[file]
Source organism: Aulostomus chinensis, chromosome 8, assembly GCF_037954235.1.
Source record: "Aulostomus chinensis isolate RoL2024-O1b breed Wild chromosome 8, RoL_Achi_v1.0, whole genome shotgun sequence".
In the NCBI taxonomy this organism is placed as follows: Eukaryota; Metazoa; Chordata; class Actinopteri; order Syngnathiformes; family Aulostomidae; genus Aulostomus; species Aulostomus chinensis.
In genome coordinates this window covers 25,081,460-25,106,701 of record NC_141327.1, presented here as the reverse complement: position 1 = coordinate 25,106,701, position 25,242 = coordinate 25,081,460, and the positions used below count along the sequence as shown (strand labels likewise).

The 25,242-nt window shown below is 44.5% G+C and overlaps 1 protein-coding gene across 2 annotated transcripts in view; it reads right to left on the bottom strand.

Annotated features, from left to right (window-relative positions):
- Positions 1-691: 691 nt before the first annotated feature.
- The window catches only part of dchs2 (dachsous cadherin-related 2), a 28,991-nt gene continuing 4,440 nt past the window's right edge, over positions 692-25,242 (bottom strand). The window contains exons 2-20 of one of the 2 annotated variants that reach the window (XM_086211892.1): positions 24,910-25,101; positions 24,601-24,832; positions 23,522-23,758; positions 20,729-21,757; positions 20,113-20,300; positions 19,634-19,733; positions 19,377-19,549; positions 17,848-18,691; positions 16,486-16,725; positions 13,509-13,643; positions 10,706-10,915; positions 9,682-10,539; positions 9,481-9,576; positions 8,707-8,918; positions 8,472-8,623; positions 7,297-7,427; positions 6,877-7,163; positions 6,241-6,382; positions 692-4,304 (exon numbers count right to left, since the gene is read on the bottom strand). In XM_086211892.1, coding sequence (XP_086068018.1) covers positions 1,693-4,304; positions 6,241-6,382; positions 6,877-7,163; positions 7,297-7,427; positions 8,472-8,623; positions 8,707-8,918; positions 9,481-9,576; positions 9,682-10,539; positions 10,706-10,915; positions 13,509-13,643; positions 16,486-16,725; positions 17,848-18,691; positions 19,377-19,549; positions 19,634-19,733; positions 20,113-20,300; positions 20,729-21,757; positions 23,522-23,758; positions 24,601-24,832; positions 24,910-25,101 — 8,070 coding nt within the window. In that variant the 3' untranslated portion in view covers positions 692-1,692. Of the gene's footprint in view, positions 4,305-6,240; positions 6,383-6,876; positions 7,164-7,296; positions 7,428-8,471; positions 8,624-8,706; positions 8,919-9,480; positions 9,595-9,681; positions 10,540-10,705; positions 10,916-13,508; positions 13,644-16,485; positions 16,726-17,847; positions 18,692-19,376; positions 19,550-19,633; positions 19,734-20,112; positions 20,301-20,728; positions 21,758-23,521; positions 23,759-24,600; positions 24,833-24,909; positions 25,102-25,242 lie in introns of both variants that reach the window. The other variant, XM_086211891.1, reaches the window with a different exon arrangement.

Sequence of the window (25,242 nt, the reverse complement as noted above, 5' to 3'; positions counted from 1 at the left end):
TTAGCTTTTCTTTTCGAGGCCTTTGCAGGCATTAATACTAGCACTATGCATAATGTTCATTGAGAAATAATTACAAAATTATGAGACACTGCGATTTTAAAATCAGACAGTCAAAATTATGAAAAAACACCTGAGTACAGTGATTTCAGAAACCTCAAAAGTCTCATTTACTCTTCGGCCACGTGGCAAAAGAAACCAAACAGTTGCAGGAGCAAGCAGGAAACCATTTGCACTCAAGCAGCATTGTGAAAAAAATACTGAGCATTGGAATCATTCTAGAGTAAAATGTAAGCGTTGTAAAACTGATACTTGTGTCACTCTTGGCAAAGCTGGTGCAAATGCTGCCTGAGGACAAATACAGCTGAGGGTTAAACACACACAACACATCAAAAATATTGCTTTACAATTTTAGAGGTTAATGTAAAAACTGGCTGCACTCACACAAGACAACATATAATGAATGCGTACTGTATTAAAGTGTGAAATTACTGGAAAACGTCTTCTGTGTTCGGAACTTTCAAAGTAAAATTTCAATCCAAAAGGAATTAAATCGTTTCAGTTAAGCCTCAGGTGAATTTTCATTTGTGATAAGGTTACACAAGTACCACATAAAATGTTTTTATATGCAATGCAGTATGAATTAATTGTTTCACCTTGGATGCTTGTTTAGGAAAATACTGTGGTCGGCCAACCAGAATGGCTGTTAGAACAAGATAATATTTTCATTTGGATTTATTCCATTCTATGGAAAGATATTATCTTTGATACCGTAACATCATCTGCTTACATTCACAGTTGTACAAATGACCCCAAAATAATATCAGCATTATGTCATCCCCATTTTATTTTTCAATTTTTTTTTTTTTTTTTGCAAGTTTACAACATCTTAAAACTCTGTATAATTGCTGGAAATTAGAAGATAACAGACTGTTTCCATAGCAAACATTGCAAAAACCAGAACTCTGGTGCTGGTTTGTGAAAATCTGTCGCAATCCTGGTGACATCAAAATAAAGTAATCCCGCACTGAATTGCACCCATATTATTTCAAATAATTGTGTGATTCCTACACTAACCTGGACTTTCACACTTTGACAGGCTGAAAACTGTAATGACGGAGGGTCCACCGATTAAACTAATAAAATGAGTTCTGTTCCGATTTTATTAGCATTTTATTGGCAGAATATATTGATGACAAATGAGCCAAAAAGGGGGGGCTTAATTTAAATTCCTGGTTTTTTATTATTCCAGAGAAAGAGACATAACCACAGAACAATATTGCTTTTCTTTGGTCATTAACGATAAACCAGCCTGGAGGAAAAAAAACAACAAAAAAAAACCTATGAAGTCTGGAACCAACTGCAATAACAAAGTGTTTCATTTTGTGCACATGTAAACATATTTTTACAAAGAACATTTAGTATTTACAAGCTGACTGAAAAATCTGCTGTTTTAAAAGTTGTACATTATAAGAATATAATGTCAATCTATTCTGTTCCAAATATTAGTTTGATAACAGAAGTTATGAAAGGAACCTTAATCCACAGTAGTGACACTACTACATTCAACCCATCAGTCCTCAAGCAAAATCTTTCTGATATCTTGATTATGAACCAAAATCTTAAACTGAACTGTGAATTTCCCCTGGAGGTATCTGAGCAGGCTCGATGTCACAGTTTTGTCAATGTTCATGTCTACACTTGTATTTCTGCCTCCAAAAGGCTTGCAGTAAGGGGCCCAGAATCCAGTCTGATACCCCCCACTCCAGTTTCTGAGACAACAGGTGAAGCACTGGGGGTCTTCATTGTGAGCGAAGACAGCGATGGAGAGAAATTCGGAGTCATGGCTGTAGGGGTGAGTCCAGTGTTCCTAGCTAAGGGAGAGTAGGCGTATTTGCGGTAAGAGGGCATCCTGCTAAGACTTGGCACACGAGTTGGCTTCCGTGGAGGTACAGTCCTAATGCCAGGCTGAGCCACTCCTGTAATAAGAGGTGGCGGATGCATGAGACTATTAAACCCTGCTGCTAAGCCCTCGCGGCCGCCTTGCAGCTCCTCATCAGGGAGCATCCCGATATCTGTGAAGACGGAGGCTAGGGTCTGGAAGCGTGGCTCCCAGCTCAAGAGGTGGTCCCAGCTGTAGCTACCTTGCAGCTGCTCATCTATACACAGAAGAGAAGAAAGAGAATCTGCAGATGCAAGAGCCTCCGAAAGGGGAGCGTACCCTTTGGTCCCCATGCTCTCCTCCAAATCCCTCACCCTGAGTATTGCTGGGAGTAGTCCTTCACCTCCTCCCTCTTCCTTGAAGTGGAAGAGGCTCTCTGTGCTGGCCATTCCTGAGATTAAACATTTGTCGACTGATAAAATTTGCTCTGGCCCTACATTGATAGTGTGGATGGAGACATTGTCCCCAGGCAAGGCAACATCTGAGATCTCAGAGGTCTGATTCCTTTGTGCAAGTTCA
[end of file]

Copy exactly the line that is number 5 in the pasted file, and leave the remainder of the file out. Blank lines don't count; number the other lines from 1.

The 25,242-nt window shown below is 44.5% G+C and overlaps 1 protein-coding gene across 2 annotated transcripts in view; it reads right to left on the bottom strand.